All this time Eric and the subsidiary have operated leanly, using only their resources.
    We did hit pay dirt back then when we promoted Eric to this position. Had it not been for Eric and his team, I do not know what situation the company would be in now. When the idea of outsourcing our manufacturing facilities spread around, the backlash from our employees was so strong that the idea was left hanging in limbo for a couple of months. Everyone at the company watched Eric and his team.
    Well, all is well that ends well. The situation down there in Mandanga is typical of processes taking place in countries-in-the-making.
    And I ended up having lunch with Eric. I insisted on going Dutch though, but he picked the bill.
    So, my friend Pilar, this is the news I wanted to share with you.
    Drop me a line if you are not too busy, OK?
    Love,
    Jane Morgan
    After thinking up such dialogues, I am always in great doubts as for the way they sound to a native speaker. As a result you watch me post questions on the Web.

  5. 5jj's Avatar
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    #5

    Re: hit pay dirt vs tap a gusher

    Quote Originally Posted by vectra View Post
    After thinking up such dialogues, I am always in great doubts as for the way they sound to a native speaker.
    I am afraid they sound very unnatural indeed; the dialogue for which you provided the llink would have many native speakers laughing out loud.

    I think you might do better to start a thread on how to teach idioms and see what ideas come from that. My personal experience is that any attempt (even by native speakers) to create dialogues containing pre-selected idioms is unlikely to sound natural.

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    #6

    Re: hit pay dirt vs tap a gusher

    They don't sound natural, but you are restricted by the choices and decisions made. I must say, I quite enjoyed watching the cartoon, and watched a second. They're not natural, the voices have machine intonation (teacup), but I think they could be used as a basis for a fun lesson around a rather rigid framework. As Fivejedjon says, it's hard to make a natural dialogue around a set list of idioms- we tend not to drop a dozen related idioms into a very short conversation.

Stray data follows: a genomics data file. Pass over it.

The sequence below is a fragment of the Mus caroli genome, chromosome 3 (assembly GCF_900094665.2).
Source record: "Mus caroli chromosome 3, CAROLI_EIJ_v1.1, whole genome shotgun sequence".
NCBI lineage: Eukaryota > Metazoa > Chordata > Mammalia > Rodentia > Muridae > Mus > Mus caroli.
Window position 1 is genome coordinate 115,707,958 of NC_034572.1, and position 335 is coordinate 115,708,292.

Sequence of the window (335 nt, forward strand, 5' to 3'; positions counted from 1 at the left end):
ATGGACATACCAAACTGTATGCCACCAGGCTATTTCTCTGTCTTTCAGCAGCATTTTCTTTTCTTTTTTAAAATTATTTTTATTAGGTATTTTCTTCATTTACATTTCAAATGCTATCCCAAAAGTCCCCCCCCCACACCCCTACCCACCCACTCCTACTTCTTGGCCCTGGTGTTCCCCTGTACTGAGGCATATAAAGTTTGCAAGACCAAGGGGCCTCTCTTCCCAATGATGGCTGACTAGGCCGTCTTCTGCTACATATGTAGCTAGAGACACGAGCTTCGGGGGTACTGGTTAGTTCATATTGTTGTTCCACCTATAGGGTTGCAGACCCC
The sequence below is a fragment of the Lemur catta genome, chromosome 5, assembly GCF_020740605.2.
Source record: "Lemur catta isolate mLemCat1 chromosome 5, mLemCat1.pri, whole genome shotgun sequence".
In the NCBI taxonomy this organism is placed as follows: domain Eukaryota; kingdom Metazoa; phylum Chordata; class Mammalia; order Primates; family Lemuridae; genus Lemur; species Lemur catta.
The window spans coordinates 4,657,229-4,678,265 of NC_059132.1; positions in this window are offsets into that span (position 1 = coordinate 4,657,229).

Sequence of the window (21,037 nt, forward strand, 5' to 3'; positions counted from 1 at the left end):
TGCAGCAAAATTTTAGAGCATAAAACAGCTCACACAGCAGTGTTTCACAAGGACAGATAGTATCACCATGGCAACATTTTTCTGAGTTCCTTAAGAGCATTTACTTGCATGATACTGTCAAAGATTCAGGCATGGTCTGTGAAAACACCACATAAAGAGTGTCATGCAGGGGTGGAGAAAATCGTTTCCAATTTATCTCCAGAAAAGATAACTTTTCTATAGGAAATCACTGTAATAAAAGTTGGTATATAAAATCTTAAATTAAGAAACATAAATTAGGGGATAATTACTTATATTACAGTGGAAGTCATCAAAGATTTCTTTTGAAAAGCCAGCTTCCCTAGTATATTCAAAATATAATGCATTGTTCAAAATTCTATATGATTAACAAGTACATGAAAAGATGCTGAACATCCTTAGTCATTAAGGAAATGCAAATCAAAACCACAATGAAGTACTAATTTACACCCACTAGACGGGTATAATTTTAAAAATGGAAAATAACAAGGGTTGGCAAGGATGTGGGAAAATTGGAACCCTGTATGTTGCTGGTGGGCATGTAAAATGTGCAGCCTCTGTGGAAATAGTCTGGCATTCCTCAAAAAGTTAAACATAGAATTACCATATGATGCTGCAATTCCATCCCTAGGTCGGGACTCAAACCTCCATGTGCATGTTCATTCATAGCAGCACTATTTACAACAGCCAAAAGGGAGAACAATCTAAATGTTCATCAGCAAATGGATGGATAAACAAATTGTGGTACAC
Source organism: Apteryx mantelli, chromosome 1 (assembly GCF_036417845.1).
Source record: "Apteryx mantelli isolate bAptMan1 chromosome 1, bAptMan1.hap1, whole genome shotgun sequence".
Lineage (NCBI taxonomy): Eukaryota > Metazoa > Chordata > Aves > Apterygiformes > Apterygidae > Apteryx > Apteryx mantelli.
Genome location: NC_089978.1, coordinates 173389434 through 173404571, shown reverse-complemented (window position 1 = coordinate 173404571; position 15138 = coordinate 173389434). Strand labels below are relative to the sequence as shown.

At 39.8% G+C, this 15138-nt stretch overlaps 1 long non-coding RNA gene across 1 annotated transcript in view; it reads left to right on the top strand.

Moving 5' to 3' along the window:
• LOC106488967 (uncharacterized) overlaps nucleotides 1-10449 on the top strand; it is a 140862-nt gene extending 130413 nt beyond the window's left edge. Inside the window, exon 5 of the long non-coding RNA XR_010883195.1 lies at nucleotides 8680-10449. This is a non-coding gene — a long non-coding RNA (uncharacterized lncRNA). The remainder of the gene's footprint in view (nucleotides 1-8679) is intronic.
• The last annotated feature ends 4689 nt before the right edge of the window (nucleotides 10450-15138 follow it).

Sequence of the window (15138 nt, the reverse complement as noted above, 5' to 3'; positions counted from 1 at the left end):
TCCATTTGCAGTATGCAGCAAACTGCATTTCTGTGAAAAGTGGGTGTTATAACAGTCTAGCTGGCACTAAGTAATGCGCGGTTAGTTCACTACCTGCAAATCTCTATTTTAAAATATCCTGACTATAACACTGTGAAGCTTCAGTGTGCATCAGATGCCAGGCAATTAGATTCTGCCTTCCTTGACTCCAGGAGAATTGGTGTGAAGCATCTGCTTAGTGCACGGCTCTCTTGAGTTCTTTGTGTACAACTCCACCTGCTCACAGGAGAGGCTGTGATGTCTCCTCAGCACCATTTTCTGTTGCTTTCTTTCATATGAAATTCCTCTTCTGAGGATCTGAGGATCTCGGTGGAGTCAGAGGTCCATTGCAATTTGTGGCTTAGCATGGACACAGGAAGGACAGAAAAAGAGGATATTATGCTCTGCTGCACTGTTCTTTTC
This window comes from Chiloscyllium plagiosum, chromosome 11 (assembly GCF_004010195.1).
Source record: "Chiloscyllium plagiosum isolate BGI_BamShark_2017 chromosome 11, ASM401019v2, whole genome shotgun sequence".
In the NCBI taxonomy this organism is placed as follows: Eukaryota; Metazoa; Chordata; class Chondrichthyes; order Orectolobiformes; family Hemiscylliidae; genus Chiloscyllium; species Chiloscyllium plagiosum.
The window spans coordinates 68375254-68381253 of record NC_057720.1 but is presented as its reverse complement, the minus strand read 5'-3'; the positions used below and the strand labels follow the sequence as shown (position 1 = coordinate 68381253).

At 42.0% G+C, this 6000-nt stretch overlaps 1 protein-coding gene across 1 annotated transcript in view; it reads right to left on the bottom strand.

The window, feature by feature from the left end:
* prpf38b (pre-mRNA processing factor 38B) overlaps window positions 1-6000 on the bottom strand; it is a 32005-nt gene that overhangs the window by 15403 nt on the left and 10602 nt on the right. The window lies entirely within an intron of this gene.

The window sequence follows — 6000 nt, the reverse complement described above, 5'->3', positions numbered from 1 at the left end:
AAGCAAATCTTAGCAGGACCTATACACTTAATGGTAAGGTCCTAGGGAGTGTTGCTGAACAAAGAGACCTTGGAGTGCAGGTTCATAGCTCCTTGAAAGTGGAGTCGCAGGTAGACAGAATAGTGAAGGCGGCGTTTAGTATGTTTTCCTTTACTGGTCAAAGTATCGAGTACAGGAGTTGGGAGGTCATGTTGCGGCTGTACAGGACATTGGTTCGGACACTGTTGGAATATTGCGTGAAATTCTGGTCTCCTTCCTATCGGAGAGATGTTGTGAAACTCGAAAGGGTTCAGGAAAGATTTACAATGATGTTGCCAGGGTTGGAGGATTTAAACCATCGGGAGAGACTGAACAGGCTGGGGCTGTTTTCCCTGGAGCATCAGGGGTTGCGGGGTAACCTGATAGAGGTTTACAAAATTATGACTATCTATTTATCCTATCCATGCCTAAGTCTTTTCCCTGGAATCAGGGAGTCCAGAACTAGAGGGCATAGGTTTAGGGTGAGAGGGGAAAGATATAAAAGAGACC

6. vectra's Avatar
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    #7

    Re: hit pay dirt vs tap a gusher

    Hello,

    A big thank you to you all!
    Your frank (or candid, I do not know which word is better) opinions are most welcome.
    Now I am going to rethink the whole idea about a cartoon-based course on idioms.
    I might try to use some other sites to create cartoons, but not the way I did with the idioms.

  7. 5jj's Avatar
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    #8

    Re: hit pay dirt vs tap a gusher

    Quote Originally Posted by vectra View Post
    Your frank (or candid, I do not know which word is better) opinions are most welcome.
    Both frank and candid are appropriate here.

    Indeed, they are quite restrained to me. Re-reading my first post, I now feel that my words "the dialogue for which you provided the link would have many native speakers laughing out loud" were over-frank and candid to the point of rudeness. I apologise for that. My words were far too dismissive of a serious, well-intentioned effort.

    As Tdol suggested, it could be the basis for a fun lesson. Each idiom on its own was used appropriately, and the cartoon could serve both to introduce the idioms and to to highlight the dangers of using too many idioms in a short space of time.

  8. vectra's Avatar
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    #9

    Re: hit pay dirt vs tap a gusher

    Dear fivejedjon,

    No hard feelings at all! Moreover, your comments were an eye-opener for me!
    All along my students were lukewarm about the cartoons: some of them are quite advanced in using the Web applications and even run their own forums about computer games. They found the script to be unreal.
    But I just dismissed their criticism and offered to create their own cartoons.
    My offer fell on not deaf but unwilling ears. It was a big disappointment for me.
    They did use some of the idioms in their presentations and it was great.
    I wish I could send you some of the presentations, I recorded them on camera; the size is big - 1Gb.
    So, the whole thing needs to be rethought. The owners of Xtranormal | Movie Maker granted me permission to use their service free of charge to create 15 more cartoons or films, and now I will have to go about it very carefully.
    Another conclusion I have drawn is that I have to keep on working at my English. A teacher who stops being a student, stops being a teacher.

    Best wishes,

  9. Barb_D's Avatar
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    #10

    Re: hit pay dirt vs tap a gusher

    Your students are lucky to have someone who cares so much about what is being taught!
    I'm not a teacher, but I write for a living. Please don't ask me about 2nd conditionals, but I'm a safe bet for what reads well in (American) English.